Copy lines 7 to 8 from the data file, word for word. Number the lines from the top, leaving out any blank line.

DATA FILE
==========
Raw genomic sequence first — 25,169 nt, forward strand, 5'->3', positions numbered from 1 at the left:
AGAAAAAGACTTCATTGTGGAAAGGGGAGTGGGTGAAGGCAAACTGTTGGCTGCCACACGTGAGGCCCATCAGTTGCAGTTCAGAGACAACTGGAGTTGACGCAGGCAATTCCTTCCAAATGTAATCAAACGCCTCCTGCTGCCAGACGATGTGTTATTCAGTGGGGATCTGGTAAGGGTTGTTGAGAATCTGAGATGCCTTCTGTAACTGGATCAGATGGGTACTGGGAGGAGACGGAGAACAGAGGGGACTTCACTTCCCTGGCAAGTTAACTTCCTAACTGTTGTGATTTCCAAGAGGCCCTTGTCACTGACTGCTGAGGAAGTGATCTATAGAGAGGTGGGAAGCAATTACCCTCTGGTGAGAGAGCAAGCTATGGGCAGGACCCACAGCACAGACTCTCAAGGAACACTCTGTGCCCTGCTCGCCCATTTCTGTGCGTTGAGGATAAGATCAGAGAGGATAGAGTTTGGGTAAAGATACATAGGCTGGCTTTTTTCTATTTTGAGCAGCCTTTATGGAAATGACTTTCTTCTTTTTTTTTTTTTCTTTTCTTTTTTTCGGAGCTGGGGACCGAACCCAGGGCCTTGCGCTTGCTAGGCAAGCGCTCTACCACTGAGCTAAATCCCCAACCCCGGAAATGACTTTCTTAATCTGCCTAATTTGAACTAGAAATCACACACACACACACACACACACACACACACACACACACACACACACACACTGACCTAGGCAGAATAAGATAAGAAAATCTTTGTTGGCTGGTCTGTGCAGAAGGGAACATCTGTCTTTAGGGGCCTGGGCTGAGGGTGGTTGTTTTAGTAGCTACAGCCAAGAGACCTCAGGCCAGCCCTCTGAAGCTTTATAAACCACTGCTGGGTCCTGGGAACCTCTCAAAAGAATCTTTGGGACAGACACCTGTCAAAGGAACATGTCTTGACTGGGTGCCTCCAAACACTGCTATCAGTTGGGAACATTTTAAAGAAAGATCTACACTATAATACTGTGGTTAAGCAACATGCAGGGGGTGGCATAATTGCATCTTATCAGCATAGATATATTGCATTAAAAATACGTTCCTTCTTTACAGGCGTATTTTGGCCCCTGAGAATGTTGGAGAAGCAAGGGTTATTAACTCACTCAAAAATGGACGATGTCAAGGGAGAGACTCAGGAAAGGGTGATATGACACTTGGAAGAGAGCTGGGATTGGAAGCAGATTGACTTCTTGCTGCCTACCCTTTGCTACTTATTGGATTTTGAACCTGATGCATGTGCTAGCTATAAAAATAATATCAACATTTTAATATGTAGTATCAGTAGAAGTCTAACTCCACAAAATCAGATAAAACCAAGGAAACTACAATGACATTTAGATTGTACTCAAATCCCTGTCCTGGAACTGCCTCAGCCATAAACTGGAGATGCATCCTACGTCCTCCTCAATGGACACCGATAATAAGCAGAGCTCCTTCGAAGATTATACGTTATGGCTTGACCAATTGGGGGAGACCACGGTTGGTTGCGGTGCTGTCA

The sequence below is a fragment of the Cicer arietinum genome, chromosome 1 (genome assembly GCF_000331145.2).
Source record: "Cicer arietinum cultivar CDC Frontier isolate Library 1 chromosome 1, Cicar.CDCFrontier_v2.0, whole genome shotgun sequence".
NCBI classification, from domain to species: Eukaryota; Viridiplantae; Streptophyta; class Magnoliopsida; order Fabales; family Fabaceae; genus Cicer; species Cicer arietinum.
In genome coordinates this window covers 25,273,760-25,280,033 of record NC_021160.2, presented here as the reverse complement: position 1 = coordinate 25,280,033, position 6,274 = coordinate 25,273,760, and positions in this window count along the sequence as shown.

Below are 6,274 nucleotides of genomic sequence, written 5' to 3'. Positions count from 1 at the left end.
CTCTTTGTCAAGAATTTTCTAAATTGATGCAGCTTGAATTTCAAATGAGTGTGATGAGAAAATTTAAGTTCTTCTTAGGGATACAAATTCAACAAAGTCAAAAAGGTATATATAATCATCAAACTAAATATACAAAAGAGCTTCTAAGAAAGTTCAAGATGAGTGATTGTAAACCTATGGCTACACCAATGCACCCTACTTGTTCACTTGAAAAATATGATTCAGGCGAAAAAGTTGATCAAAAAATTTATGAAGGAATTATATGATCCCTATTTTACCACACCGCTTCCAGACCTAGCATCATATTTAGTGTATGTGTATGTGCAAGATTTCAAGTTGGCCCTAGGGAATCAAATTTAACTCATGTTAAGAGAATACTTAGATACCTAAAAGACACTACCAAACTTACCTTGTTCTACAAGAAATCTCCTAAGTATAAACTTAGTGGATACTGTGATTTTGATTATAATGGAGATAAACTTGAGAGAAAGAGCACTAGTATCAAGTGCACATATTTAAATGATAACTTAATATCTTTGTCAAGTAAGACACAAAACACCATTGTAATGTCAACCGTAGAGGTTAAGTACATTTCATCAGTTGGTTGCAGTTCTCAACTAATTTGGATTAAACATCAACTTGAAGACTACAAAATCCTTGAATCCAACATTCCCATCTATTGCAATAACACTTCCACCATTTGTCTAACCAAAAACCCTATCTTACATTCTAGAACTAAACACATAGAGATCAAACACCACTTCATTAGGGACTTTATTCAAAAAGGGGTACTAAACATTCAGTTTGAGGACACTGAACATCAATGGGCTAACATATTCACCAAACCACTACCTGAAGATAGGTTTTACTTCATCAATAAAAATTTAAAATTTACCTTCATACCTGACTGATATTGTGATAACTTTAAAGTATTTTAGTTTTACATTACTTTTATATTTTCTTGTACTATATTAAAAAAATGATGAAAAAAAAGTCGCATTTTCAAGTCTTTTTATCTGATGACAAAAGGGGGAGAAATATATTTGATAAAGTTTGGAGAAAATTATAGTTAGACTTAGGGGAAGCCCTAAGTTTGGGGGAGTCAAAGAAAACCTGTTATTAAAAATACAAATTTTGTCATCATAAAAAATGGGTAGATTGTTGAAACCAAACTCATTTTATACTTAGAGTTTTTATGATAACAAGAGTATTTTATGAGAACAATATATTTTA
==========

Below are 6,274 nucleotides of genomic sequence, written 5' to 3'. Positions count from 1 at the left end.
CTCTTTGTCAAGAATTTTCTAAATTGATGCAGCTTGAATTTCAAATGAGTGTGATGAGAAAATTTAAGTTCTTCTTAGGGATACAAATTCAACAAAGTCAAAAAGGTATATATAATCATCAAACTAAATATACAAAAGAGCTTCTAAGAAAGTTCAAGATGAGTGATTGTAAACCTATGGCTACACCAATGCACCCTACTTGTTCACTTGAAAAATATGATTCAGGCGAAAAAGTTGATCAAAAAATTTATGAAGGAATTATATGATCCCTATTTTACCACACCGCTTCCAGACCTAGCATCATATTTAGTGTATGTGTATGTGCAAGATTTCAAGTTGGCCCTAGGGAATCAAATTTAACTCATGTTAAGAGAATACTTAGATACCTAAAAGACACTACCAAACTTACCTTGTTCTACAAGAAATCTCCTAAGTATAAACTTAGTGGATACTGTGATTTTGATTATAATGGAGATAAACTTGAGAGAAAGAGCACTAGTATCAAGTGCACATATTTAAATGATAACTTAATATCTTTGTCAAGTAAGACACAAAACACCATTGTAATGTCAACCGTAGAGGTTAAGTACATTTCATCAGTTGGTTGCAGTTCTCAACTAATTTGGATTAAACATCAACTTGAAGACTACAAAATCCTTGAATCCAACATTCCCATCTATTGCAATAACACTTCCACCATTTGTCTAACCAAAAACCCTATCTTACATTCTAGAACTAAACACATAGAGATCAAACACCACTTCATTAGGGACTTTATTCAAAAAGGGGTACTAAACATTCAGTTTGAGGACACTGAACATCAATGGGCTAACATATTCACCAAACCACTACCTGAAGATAGGTTTTACTTCATCAATAAAAATTTAAAATTTACCTTCATACCTGACTGATATTGTGATAACTTTAAAGTATTTTAGTTTTACATTACTTTTATATTTTCTTGTACTATATTAAAAAAATGATGAAAAAAAAGTCGCATTTTCAAGTCTTTTTATCTGATGACAAAAGGGGGAGAAATATATTTGATAAAGTTTGGAGAAAATTATAGTTAGACTTAGGGGAAGCCCTAAGTTTGGGGGAGTCAAAGAAAACCTGTTATTAAAAATACAAATTTTGTCATCATAAAAAATGGGTAGATTGTTGAAACCAAACTCATTTTATACTTAGAGTTTTTATGATAACAAGAGTATTTTATGAGAACAATATATTTTA